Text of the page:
Marketing measurement is a big problem, but the solution to the problem doesn’t also have to be big. In fact, it can be small.
On Monday afternoon, I met my friend Reuben to get caught up over a coffee. I always enjoy our chats as they usually cover a wide range of interesting topics. Reuben also tends to ask great questions and make insightful comments. Monday was no exception.
While discussing how pervasive technology, analytics and big data are in marketing, we concluded that in contrast to all of that complexity and big data, I come at marketing measurement from a different angle; with something we might call a small data approach.
Big data vs small data… what’s the deal?
There is an emerging definition of small data as the few key pieces of meaningful, actionable information that we can uncover by analyzing big data. Those insights you extract from your big data become the last steps along the way to making better marketing decisions.
Actually, neither one of us had that definition of small data in mind during our discussion. Rather, we spoke of my “small data” approach to marketing measurement as small relative to other approaches and to the complexity of the problem.
My approach does align with the above definition of small data in the sense that I am very focused on organizing the chaos of all that data, uncovering insights and helping marketers to learn what they need to know so they can make better decisions. That is the reason to measure marketing and it needs to be the focus of any approach to measuring marketing.
Where my scorecard-based approach might also seem a bit contrarian is in its emphasis on measuring results vs. objectives and in not trying to calculate a financial return on investment (ROI). Although it would be ideal to accurately measure the financial ROI of marketing programs, as I have written about in the past, I think there are too many problems with doing financial ROI calculations for individual marketing programs.
I’ve always thought of my approach as a practical approach to a complex problem. As of Monday afternoon, I’m also starting to think about it as a small data approach to a big data problem. To explain what I mean by a small data approach, let me start with some thoughts on big data.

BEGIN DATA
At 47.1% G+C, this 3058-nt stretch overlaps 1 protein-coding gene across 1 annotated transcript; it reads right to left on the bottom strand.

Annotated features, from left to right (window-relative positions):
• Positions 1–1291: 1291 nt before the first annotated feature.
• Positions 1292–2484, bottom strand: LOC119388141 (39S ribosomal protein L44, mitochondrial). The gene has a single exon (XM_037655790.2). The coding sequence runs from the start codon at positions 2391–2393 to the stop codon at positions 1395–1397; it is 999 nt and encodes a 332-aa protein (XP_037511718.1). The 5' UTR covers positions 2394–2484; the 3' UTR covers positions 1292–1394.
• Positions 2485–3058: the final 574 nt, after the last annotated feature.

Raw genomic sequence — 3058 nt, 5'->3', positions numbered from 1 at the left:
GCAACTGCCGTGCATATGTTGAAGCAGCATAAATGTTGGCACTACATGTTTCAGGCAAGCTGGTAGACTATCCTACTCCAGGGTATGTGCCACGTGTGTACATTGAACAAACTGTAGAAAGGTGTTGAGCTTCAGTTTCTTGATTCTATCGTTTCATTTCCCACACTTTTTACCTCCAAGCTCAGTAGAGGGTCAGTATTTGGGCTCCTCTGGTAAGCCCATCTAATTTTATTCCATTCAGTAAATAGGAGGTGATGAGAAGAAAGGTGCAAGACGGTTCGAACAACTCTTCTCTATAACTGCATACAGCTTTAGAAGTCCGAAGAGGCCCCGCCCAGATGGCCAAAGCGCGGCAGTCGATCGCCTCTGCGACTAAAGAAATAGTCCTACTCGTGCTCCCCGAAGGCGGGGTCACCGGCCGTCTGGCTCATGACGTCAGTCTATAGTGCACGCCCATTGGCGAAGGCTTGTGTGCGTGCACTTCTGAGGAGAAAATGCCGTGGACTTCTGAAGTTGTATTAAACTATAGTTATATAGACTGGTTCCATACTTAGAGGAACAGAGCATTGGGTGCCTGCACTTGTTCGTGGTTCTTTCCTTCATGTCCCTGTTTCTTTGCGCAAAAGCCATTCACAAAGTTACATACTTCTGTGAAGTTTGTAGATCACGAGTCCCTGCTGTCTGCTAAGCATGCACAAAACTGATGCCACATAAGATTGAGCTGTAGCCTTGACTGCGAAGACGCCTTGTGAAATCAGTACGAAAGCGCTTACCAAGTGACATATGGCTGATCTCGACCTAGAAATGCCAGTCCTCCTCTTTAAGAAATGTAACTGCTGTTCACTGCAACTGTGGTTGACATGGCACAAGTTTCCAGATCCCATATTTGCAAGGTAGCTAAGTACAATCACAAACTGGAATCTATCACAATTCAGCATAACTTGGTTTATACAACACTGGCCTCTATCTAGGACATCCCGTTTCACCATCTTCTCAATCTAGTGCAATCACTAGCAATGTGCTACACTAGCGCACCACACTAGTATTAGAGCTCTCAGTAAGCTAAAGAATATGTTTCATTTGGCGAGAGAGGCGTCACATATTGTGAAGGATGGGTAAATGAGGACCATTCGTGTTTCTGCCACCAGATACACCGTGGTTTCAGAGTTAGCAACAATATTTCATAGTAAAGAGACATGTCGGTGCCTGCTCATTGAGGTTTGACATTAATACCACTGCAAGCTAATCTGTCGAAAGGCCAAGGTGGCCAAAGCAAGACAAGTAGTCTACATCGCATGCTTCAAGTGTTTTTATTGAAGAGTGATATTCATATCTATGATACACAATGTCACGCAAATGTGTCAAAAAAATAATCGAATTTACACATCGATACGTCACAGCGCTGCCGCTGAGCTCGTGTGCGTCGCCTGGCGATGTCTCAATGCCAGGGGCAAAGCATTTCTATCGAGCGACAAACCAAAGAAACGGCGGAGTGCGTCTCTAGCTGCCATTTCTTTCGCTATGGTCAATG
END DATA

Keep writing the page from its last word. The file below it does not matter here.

Big data flows out of a set of circumstances that will tend to occur at bigger companies, and might include some combination of the following:
- Big marketing budgets
- Many marketing programs
- Many products and/or services
- Many communications channels
- Many and diverse customers and customer segments
- Many touch points on the customer path-to-purchase
- Many transactions
These circumstances lead to a whole lot of data to analyze and understand which in turn leads to big data measurement solutions that will also tend to be big, complex, sophisticated and expensive.
With all the buzz around big data, it is easy for small and mid-sized companies to conclude that a high-science, big data solution must be the only legitimate way to approach marketing measurement. For many of these companies, a big, costly sophisticated approach isn’t needed or practical under their circumstances. A smaller, more practical approach can do the trick.
Most small to mid-sized companies don’t operate under the same set of circumstances. Their budgets aren’t as big, their marketing activity is much less involved, their world is much less complex and they generate and collect a smaller amount of data. They also have fewer resources with which to take on the problem that all marketers must solve, which is to determine the best ways to invest their budgets.
A small data approach can be a great fit under these smaller circumstances. Yet, given the range of company size and marketing activity within the small to medium sized businesses segment, a one-size-fits-all approach doesn’t work. Any approach needs to have some built in flexibility so you can scale up or down to be appropriate for the size of the marketing budget being measured.
That’s really where I stand on marketing measurement. Right size your approach to your circumstances, and don’t overspend on measurement by bringing an over-sized solution to your problem.
Don’t over allocate resources to measuring something that you can’t measure perfectly, as the law of diminishing marginal returns will ensure you waste some of those precious resources. This is not about measuring perfectly; it’s about perfecting your marketing.
About the Author: Rick Shea is President of Optiv8 Consulting, a marketing effectiveness consultancy with a focus on helping small to mid-sized organizations measure their marketing so they can stop wasting money.